China’s top legislature explained

Political season has officially started. China’s top law-making body, better known as the National People’s Congress or NPC, is in session.

I’ve never been good at understanding the mechanisms of politics, be it in Australia, the US or any other country. China’s political system is particularly mind-baffling. But here’s my best shot at breaking it down.

Cynical expats in China will tell you the whole gathering is little more than a glorified rubber-stamp legislature, more show than go. China’s state media will skirt around using the word “democracy”, but sell it as an all-inclusive forum that lays the blueprints for progress through an open exchange of ideas and voices. The truth is somewhere in between. It’s wrong to dismiss the gathering as a PR circus, but it’s equally ill-informed to believe China’s leadership isn’t keeping its fingers on the pulse of its people, particularly regarding socio-economic progress.

IN SESSION: The CPC's biggest gathering is at the NPC and CPPCC. See?


The NPC includes more than 2,000 deputies (like Members of Parliament) who are elected at different levels from the backwater provinces to the top law-making body. The higher they are, the more likely they are to be appointed by standing members. The lower they are, the more likely they are to be elected in village committee elections. This is China’s “grassroots democracy”, as trumpeted in the state media. The village chief is essentially elected by his constituents – farmer Wang, shopkeeper Liu, etc.

The NPC’s tenure is five years. In a nutshell, the 2011 session is the third annual plenary session of the 11th NPC (since the founding of the People’s Republic of China in 1949). When each NPC is formed, they put out a five-year mandate. It’s basically a list of goals they hope to achieve for the country over the period – think typically Politburospeak like “improving people’s livelihoods, sustained economic growth”.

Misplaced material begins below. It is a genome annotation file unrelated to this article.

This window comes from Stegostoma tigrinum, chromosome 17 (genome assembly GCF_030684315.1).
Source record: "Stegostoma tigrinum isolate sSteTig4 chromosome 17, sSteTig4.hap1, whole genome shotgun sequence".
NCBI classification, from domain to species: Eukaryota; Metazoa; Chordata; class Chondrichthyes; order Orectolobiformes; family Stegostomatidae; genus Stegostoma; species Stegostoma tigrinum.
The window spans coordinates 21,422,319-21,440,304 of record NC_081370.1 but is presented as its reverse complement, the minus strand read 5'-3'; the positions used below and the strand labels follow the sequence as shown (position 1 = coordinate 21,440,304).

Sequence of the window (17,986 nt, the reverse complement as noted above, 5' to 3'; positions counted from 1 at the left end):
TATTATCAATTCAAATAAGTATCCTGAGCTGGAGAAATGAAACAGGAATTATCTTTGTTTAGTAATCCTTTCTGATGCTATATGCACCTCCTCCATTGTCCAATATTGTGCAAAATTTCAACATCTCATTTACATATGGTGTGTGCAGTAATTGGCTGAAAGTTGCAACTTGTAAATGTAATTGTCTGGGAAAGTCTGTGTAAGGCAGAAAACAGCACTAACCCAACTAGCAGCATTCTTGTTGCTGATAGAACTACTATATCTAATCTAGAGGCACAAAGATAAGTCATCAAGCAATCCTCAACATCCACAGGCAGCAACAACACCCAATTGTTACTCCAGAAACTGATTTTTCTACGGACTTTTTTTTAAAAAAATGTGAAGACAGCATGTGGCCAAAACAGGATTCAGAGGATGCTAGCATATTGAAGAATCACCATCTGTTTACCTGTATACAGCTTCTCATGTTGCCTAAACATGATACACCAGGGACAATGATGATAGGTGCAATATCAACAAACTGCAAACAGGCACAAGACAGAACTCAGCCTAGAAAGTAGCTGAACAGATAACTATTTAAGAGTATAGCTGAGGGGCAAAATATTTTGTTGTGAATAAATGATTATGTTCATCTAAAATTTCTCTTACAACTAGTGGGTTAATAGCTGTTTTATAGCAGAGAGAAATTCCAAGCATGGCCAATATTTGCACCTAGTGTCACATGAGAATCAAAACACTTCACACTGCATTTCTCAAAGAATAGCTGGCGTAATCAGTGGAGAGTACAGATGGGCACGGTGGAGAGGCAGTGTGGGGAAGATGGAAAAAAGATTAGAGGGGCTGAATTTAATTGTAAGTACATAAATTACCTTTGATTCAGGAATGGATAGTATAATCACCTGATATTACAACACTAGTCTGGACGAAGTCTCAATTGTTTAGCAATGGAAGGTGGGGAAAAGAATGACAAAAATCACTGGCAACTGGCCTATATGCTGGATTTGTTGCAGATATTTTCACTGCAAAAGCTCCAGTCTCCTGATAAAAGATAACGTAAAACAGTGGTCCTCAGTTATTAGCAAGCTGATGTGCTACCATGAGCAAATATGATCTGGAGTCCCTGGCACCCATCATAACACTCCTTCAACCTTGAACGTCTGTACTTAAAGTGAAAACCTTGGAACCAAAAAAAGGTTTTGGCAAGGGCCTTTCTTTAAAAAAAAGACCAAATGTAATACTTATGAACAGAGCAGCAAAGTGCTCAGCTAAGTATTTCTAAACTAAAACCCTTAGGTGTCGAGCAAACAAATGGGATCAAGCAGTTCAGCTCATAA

China is coping with economic hurdles like rising inflation and mapping out its development for 2011, the start of its 12th Five-Year Plan and the 90th anniversary of the founding of the Communist Party of China (CPC).

PREMIER OBJECTIVES: Wen Jiabao's NPC work report focused on the economy.


Last week, Premier Wen Jiabao delivered his annual “work report” to the NPC. It was China’s equivalent of the US State of the Union Address.  In it, Wen stressed China  “still faces an extremely complex situation for development this year”.

“The world economy will continue to recover slowly, but the foundation for recovery is not solid. We need to correctly strike a balance between maintaining steady yet rapid economic development, restructuring the economy and managing inflation expectations, pay more attention to maintaining overall price stability, and prevent large economic fluctuations.”

 Here are some key numbers to come out of the NPC session:

ECONOMY

  • 7% – China’s target to increase its gross domestic product (GDP) over the next five years.
  • 4% – the optimal peak for the consumer price index (CPI), a major gauge for inflation. In January 2011, this mark hit 4. percent while food prices surged 10.3 percent.

EMPLOYMENT

  • Over 9 million – the number of jobs China wants to create in urban areas to keep the registered unemployment rate at 4.6 percent or lower. NPC delegates are also concerned about plugging a shortage of workers in the lifeblood sector of China’s labor, manufacturing.

ENVIRONMENT

  • 16% – further reduction of energy intensity by 2015. This is good news for the environment, as China gradually moves to wean itself off its dirty, deadly, yet domestically rich coal reserves. It also could usher in closer clean energy cooperation with the European Union that, like China, has a growing dependence on gas from Russia to meet its energy needs.

DEFENSE

  • 12.7% – the increase to China’s military spending in 2011. The renewed double-digit hike has caused some panic internationally, especially among China’s neighbors and the West wary of the PLA’s ever-growing firepower. NPC spokesman Li Zhaoxing insisted the budget hike “doesn’t threaten any country” – a carefully worded phrase given Taiwan’s political status. But he also pointed out China’s defense spending is “relatively low” as a percentage of GDP. US military spending is still six times greater than China. Granted, the US is involved in more wars and has more bases overseas than any other country. Still, it puts things into perspective.

    FRONT LINE: China's military spending overshadowed other key numbers.

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